Under these conditions, mothers tend to neglect their diets. Be sure to maintain a balanced diet for your sake and that of your baby. Give yourself 6 months to lose the weight you gained during pregnancy and return to a standard weight. Don't try to restrict your diet excessively so that you can lose weight faster, as this may affect not just your health, but also the health of the baby drinking your breastmilk.

Chance to increase the mother's bone mass

A mother's bone mass decreases substantially during pregnancy and breast-feeding. But women have a chance to increase bone mass during the 6 months to one year after their periods restart following pregnancy. During this time, it's almost as if there is a skilled carpenter inside their bodies building stronger bones.

If you supply the building blocks of bones - calcium and vitamin D - then stronger bones will be produced. Take this opportunity to build stronger bones. Dairy products, small fish, beans, seaweed and wheat are all rich in calcium. Dairy products, eggs and mushrooms (cloud ear and dried shiitake) are rich in vitamin D.

The effects of drinking and smoking

Frequent drinking during pregnancy increases the possibility of fetal alcohol syndrome, which can mean congenital abnormalities, mental handicaps, and development disorders. You will probably also be offered celebratory drinks after your baby is born. Maybe you're tempted because you've abstained for so long. But please wait a little longer, for the sake of your baby. As much as 2% of any alcohol you drink will find its way into your breastmilk. Drinking and smoking can also decrease the amount of milk secretion and inhibit the growth of your baby. Your baby's ability to rid the body of alcohol is poorly formed, and a very little can have an incomparably greater effect than on adults.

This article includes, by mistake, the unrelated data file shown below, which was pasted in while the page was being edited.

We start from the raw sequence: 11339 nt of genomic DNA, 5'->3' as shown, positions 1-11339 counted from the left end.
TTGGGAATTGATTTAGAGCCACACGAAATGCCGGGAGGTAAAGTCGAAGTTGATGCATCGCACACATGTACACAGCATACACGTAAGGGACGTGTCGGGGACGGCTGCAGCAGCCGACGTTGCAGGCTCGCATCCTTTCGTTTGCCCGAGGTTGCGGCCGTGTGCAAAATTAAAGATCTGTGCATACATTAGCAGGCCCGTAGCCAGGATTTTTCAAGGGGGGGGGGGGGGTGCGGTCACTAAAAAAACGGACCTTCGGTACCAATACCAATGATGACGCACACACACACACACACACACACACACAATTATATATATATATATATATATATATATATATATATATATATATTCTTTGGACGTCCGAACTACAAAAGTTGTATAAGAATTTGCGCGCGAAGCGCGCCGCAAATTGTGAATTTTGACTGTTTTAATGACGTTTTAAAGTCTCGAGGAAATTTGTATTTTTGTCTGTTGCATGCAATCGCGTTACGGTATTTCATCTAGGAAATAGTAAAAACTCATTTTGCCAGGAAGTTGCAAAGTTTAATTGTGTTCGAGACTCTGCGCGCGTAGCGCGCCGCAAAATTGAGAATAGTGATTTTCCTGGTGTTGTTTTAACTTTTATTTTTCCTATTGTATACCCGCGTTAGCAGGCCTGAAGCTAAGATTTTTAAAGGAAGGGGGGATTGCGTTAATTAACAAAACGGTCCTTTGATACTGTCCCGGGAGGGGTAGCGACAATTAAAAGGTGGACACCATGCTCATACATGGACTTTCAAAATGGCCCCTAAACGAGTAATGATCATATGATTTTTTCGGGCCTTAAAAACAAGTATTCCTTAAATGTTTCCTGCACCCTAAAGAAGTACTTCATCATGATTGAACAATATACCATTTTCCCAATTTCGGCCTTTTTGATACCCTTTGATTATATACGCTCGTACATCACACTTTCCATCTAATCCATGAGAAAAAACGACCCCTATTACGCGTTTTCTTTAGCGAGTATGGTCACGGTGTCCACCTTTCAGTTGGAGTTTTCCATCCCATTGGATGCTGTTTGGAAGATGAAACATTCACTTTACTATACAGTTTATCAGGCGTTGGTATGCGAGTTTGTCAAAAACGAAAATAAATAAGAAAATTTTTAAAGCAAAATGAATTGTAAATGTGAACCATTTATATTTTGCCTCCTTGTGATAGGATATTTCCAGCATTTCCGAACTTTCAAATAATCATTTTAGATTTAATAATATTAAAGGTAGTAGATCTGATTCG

Mothers who smoke produce less breastmilk than who don't smoke. It has also been reported that nicotine has direct effect on babies, including causing vomiting, diarrhea, an increased pulse rate and restlessness. The whole family should take the opportunity afforded by pregnancy to give up smoking.

The effects of caffeine

It is said that when mothers drink beverages, such as green tea and coffee, that contain caffeine, the caffeine is excreted in the breastmilk

1. Limit as much as possible your intake of products that contain caffeine, since breastmilk that contains caffeine can cause sleeping disorders in your baby.

2. Source:Berlin, C., et al.: Disposition of dietary caffeine in milk, saliva, and plasma of lactating women, Pediatrics, p. 73, p. 59-63, 1984

3. Source:Supplements & Health Support Food Data Base Ver. 1, National Institute of Health Sciences, p. 144, 2007